April 25, 2016
Thanks to social media, reactions to controversial issues hit fast and furious these days. Most recently, a few of you in the promotional products industry posted about ASI’s Advantages® magazine’s mid-April cover featuring a large marijuana leaf.
Our coverage revolved around Advantages’ annual report on promo product growth in 2015 and the big news that sales in Colorado are increasing at a faster rate than in any other state in the country, fueled in large part by the burgeoning legal marijuana industry.
One reader shared her discomfort over the cover (which prompted her son to ask why she was now selling pot-related promo items) and questioned why we didn’t wrap the cover or somehow disguise the pot leaf.
Here’s my take:
So far, 24 states and D.C. have enacted laws to legalize medical marijuana, with more surely to come. Some states have stopped jailing users for carrying small amounts and others let adults 21 and older use it for any reason.
This on-going trend toward legalization has promoted celebrated magazines as diverse as National Geographic, Time, The Nation, Newsweek, Fortune and Philadelphia to feature covers similar to ours. Way back in 1969, even world-famous Life magazine put pot on its cover with the headline, “12 million Americans have now tried it…Should it be legalized?”
It was news then – and it’s news now.
As we do with any business subject, ASI is covering the marijuana industry from all angles, even attending a cannabis trade show in New York last summer to report ways companies are using promotional products. The verdict? Cannabis presents a ripe opportunity for distributors.
I’m proud that our talented reporters and editors delve deep into business issues. And I’m proud of our photographers and designers for illustrating those issues with powerful images. That’s their job.
We’re not endorsing marijuana, just as we don’t endorse (or condemn) any political figures. We will, however, invite them to speak at our trade shows. Over the years, ASI has hosted many A-list keynote speakers, including presidents Bill Clinton and George W. Bush, Donald Trump, First Lady Laura Bush and Gen. Colin Powell.
We took some heat for inviting Bush in 2014, but I defended our choice because, like all of our speakers, he was engaging and interesting, and offered unique insights into the world of business, recognizing our audience as great marketers and entrepreneurs.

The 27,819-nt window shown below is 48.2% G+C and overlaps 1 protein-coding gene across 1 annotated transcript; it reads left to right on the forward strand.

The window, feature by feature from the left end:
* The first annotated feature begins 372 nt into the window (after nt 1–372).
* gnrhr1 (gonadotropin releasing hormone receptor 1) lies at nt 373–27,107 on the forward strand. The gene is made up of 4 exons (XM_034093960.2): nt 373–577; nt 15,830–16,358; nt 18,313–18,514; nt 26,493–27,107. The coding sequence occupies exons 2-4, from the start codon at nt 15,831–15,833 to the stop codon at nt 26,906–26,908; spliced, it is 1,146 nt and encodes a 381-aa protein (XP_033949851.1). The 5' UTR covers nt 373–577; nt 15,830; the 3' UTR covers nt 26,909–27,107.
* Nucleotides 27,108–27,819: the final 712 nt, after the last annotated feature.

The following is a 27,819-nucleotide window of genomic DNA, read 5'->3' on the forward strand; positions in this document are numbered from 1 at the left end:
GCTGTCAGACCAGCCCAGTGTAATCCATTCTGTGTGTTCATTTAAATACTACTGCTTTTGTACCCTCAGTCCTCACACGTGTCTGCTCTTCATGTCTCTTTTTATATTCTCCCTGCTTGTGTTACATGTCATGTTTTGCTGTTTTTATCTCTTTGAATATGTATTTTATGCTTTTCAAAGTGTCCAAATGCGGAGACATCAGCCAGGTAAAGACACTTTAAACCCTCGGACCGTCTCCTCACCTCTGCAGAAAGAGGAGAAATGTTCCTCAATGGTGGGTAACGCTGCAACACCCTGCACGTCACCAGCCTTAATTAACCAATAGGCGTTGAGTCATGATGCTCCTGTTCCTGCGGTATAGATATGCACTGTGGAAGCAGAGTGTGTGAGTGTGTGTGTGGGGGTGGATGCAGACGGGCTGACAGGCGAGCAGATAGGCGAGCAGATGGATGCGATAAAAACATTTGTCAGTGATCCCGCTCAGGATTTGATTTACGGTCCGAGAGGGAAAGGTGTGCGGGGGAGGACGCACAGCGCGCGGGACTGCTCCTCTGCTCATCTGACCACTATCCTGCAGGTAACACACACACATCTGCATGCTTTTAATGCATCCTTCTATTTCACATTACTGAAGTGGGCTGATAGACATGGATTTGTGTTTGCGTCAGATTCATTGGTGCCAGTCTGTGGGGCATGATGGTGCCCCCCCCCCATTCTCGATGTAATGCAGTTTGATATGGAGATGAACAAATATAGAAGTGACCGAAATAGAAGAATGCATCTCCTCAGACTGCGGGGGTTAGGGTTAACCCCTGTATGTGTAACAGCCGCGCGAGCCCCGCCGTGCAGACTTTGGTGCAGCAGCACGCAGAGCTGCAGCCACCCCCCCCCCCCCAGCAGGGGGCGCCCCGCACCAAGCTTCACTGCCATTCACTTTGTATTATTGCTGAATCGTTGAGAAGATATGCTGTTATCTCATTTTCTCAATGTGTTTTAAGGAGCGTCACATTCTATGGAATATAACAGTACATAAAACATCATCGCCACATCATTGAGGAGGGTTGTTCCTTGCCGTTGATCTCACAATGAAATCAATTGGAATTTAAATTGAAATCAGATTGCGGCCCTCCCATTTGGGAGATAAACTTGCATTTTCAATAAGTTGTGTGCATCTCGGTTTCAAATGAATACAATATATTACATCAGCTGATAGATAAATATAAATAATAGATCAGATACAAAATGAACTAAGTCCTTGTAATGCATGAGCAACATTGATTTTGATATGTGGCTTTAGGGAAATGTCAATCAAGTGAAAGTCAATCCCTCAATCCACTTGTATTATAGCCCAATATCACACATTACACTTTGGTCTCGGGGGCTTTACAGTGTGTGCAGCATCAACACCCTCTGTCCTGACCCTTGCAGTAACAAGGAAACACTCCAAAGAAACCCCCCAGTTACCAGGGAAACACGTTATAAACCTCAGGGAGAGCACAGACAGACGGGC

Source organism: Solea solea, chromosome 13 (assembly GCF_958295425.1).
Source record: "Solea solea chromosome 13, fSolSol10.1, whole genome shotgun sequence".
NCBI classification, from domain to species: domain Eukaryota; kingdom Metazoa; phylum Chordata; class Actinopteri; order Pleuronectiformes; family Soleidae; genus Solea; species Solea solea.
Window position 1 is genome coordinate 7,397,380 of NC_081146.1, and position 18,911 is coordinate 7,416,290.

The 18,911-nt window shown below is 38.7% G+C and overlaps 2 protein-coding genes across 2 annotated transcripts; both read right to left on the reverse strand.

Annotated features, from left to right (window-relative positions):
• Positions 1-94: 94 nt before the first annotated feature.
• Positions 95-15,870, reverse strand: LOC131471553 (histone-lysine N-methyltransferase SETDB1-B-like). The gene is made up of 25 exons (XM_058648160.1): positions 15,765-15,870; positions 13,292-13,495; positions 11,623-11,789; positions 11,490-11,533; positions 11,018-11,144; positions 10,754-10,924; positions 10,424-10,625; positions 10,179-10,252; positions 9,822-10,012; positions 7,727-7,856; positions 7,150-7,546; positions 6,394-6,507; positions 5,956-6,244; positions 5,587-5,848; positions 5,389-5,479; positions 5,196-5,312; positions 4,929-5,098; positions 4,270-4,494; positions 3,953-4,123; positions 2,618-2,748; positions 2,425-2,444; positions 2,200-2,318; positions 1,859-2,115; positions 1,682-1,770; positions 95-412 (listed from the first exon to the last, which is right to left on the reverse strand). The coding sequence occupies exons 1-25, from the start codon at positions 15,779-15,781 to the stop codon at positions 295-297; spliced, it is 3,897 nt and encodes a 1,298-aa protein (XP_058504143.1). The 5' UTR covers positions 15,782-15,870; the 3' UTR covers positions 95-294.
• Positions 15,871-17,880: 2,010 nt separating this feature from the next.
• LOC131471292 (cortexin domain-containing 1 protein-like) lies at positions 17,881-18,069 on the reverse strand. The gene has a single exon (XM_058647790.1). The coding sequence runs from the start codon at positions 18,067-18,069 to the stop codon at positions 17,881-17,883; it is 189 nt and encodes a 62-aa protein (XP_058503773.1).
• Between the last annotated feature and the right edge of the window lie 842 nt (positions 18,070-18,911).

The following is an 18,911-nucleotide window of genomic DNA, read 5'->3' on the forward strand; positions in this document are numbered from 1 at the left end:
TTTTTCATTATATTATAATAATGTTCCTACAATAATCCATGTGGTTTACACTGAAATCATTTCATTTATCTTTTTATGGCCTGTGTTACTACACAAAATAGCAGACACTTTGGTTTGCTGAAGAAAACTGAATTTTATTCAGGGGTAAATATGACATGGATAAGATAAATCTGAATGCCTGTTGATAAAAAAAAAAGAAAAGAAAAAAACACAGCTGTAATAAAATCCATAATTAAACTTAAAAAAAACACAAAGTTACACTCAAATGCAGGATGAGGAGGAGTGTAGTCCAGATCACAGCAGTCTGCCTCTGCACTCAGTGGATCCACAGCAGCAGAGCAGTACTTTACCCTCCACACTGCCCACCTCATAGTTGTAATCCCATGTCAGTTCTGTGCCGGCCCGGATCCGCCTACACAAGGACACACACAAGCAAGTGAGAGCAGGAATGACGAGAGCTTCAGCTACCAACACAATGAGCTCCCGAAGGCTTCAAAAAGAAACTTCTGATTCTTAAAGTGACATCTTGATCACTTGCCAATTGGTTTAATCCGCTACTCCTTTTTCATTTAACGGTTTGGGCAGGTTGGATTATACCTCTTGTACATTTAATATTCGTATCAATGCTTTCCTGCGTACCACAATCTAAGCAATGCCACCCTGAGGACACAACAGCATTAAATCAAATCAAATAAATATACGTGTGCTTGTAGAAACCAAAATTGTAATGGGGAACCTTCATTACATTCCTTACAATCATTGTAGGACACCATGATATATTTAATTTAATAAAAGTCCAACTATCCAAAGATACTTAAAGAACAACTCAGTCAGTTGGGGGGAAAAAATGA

By the same token, we’re very excited about the Mary Matalin and James Carville keynote Thursday, July 14, at 8:30 a.m., during ASI Show® Chicago. Matalin (a celebrated conservative) and Carville (an unabashed liberal) are one of the best-known political couples in the country and are sure to provide insight into this year’s unprecedented presidential campaign.
ASI isn’t telling industry members to vote one way or another, and we’re not telling them to sell marijuana-related items or call on marijuana dispensaries, just as we don’t urge anyone to, say, call on bars or offer logoed condoms (which are available!).
We’re simply presenting business opportunities and educating our audience – online, in print and at our many live shows and events – providing the same sound advice and sales tips we’ve offered the industry since 1962.
In fact, in 1977 ASI’s Counselor magazine also featured pot on its cover (see pic at right), with the headline “Is Specialty Advertising Ready for This? A Report on the New Consumer.” I imagine that issue prompted a few letters (remember those?) as well.
Then as now, we always listen to our members and accommodate them whenever possible. Once, in response to a request from a distributor, we went so far as to cut out pages of a catalog he disliked, mailing it back to him in edited form.
I am sorry the reader who took issue with our marijuana leaf cover took some online heat for her comments. Maybe she can use the experience as a teaching moment to talk to her son about legalized marijuana, medical marijuana and the many ways our creative, innovative industry seizes opportunities presented by emerging markets.
Will we start censoring our editorial coverage or putting brown paper wrappers on certain covers? No. ASI’s editorial team has won over 150 awards in the last 10 years, including several prestigious Jesse H. Neal awards, considered the Pulitzer Prize of B-to-B journalism.
I’m looking forward to more reporting, more eye-catching graphics and photos, and more awards for excellence.
April 21, 2016
How many of you check online restaurant reviews before making a reservation? If you’re like me, you rely on them because superlatives (or warnings!) seem more genuine when they come from real people. That’s why ASI hit the streets to speak with people from all over the world about their logoed products for our latest video, “People Love Promos.”
As you can tell from the title, our 2-minute video provides positive proof of what so many of us in the promotional products industry have said for years –logoed items are useful, effective and attractive. It’s what we heard over and over when we visited New York’s Times Square, camera in hand, to record testimonials.
The enthusiastic responses captured in the video support numerous findings in ASI’s 2016 Global Advertising Specialties Impressions Study, while providing visual proof that 85% can recall the advertiser that gave them a logoed item, even months later (you can download the study PDF by clicking on the link or visiting www.asicentral.com/research)
I’m sure every time you meet with a tough sell to discuss a campaign using promo products you come armed with impressive stats like the advertiser recall. To bolster your case even more, I suggest you also show them our video.